Machiavellianism has never been referenced in any version of the Diagnostic and Statistical Manual (DSM) for psychological disorders. It has been treated as strictly a personality construct. The original published versions of the Mach-IV and Mach-V scales  are still the most widely used in empirical research.
As a disorder
In general, researchers treat these traits as pathological, something that needs to be treated, and inherently undesirable, e.g. socially condemned or personally counter-productive. However, some argue that this view of the traits is the result of researchers having an implicit group selection orientation towards personality traits.
In the workplace
As mating strategy
It has been suggested that the dark triad traits appear to predispose individuals to short-term rewards and relationships over long-term rewards and benefits. Although advanced societies attempt to promote long-term thinking (environmental protection, saving money for retirement), there are reproductive benefits for the individual for thinking and acting on a shorter time-course. 
Consistent with this perspective, studies have suggested that on average, those who exhibit the dark triad of personality traits have an accelerated mating strategy, reporting more sex partners, more favorable attitudes towards casual sex, lowered standards in their short-term mates, a tendency to steal or poach mates from others, more risk-taking in the form of substance abuse, a tendency to prefer immediate but smaller amounts of money over delayed but larger amounts of money, limited self-control and greater incidence of ADHD symptoms and a pragmatic and game-playing love style. These traits have been identified as part of a fast life strategy that appears to be enacted by an exploitative, opportunistic, and protean approach to life in general and at work.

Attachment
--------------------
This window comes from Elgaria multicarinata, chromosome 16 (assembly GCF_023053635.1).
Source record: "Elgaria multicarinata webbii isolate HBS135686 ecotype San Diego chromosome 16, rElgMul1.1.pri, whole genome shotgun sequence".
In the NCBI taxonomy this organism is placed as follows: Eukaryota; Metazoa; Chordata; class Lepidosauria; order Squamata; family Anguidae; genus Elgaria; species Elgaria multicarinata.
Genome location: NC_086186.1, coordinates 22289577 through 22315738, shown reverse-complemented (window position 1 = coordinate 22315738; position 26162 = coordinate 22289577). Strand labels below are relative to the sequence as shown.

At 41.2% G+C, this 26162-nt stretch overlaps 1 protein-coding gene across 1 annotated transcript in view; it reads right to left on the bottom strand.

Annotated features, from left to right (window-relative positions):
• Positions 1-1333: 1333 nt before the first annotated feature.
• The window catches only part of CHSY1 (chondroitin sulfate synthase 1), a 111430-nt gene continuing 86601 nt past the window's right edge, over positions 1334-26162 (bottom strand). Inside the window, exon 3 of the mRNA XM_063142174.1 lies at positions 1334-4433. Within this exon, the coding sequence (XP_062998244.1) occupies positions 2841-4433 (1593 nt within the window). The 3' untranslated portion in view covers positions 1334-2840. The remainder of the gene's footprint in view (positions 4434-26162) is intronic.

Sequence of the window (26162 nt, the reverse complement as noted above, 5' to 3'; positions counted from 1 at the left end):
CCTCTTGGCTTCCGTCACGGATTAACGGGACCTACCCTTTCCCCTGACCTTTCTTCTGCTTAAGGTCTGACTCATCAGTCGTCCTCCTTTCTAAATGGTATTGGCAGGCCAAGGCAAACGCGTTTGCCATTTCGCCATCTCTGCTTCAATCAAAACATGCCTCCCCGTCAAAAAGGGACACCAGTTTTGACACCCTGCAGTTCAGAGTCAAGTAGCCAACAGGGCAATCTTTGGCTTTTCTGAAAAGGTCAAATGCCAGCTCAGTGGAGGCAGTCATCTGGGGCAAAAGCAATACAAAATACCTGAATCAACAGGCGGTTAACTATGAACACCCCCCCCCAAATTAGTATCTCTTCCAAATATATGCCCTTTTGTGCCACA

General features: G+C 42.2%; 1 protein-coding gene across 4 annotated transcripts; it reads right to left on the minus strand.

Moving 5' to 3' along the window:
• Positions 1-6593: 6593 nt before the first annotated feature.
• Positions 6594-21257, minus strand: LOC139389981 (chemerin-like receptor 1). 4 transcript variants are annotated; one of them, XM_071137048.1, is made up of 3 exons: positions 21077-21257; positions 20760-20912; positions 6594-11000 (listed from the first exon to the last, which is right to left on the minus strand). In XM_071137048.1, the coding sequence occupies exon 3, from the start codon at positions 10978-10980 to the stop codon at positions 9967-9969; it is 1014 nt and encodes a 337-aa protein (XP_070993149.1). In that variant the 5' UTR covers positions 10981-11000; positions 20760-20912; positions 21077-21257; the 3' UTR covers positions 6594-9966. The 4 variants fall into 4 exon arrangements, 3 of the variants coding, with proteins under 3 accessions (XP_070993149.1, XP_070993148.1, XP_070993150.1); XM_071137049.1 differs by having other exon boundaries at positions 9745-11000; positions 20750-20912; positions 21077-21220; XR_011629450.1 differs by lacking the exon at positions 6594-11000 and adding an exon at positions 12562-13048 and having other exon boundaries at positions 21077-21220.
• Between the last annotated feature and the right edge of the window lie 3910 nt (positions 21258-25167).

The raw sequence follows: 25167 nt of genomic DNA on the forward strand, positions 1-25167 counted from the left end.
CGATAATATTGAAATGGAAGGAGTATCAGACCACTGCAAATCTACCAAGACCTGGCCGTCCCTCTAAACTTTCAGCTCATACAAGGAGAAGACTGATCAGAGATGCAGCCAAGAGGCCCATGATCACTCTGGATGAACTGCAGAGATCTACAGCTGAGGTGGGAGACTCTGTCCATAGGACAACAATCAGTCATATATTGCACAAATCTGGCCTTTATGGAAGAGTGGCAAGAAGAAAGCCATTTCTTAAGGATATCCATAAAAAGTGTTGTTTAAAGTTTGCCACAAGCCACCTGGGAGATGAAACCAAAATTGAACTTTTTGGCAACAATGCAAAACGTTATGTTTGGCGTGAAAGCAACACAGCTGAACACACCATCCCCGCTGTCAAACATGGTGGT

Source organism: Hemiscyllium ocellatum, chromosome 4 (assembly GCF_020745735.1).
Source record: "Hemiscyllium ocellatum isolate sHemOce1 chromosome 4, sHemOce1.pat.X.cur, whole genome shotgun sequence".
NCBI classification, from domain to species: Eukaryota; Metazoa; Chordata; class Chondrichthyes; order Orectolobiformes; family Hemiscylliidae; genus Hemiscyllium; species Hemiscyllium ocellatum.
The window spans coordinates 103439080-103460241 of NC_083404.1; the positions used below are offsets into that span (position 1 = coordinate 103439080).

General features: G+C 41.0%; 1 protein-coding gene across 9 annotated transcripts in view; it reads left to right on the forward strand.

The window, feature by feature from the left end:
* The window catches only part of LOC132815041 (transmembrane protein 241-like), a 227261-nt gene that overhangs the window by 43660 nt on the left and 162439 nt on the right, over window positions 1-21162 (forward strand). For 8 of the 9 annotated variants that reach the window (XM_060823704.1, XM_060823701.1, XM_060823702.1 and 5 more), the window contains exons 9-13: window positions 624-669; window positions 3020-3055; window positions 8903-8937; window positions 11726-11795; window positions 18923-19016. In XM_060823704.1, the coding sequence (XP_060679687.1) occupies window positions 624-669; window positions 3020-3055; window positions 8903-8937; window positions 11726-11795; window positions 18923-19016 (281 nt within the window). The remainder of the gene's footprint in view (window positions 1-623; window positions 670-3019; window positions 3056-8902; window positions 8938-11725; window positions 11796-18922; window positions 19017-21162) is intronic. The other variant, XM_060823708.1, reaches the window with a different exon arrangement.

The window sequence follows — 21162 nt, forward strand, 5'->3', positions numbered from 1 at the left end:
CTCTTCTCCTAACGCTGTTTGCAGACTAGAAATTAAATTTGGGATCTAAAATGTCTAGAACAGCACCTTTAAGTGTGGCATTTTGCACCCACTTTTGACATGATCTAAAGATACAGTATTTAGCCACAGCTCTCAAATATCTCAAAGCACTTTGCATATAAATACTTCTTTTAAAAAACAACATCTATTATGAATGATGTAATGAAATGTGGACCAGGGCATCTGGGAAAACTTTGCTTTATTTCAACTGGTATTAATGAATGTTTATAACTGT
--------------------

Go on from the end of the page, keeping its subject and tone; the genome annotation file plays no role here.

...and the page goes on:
Contrarily, there is a lack of empirical evidence for a correlation between psychopathy and reproductive success. Additionally, using established measures of the dark triad, these traits are not universally short-term-oriented nor are they all impulsive. Furthermore, much of the research reported pertaining to the dark triad cited in the above paragraph is based on statistical procedures that erroneously assume the dark triad are a single construct, in spite of genetic and meta-analytic evidence to the contrary.
Vulnerable dark triad
The "vulnerable dark triad" (VDT) is comprised of three related and similar constructs: vulnerable narcissism, factor 2 psychopathy, and borderline personality disorder. A study found that vulnerable narcissism, factor 2 psychopathy, and borderline personality disorder are significantly related to one another and manifest similar nomological networks. Although the VDT members are related to negative emotionality and antagonistic interpersonal styles, they are also related to introversion and disinhibition.
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- Peter K. Jonason and Gregory D. Webster have published a brief measure of the dark triad traits called "The Dirty Dozen".
- Daniel N. Jones and Delroy L. Paulhus have also created a brief measure of the dark triad called the SD3 or Short Dark Triad, which can be found here.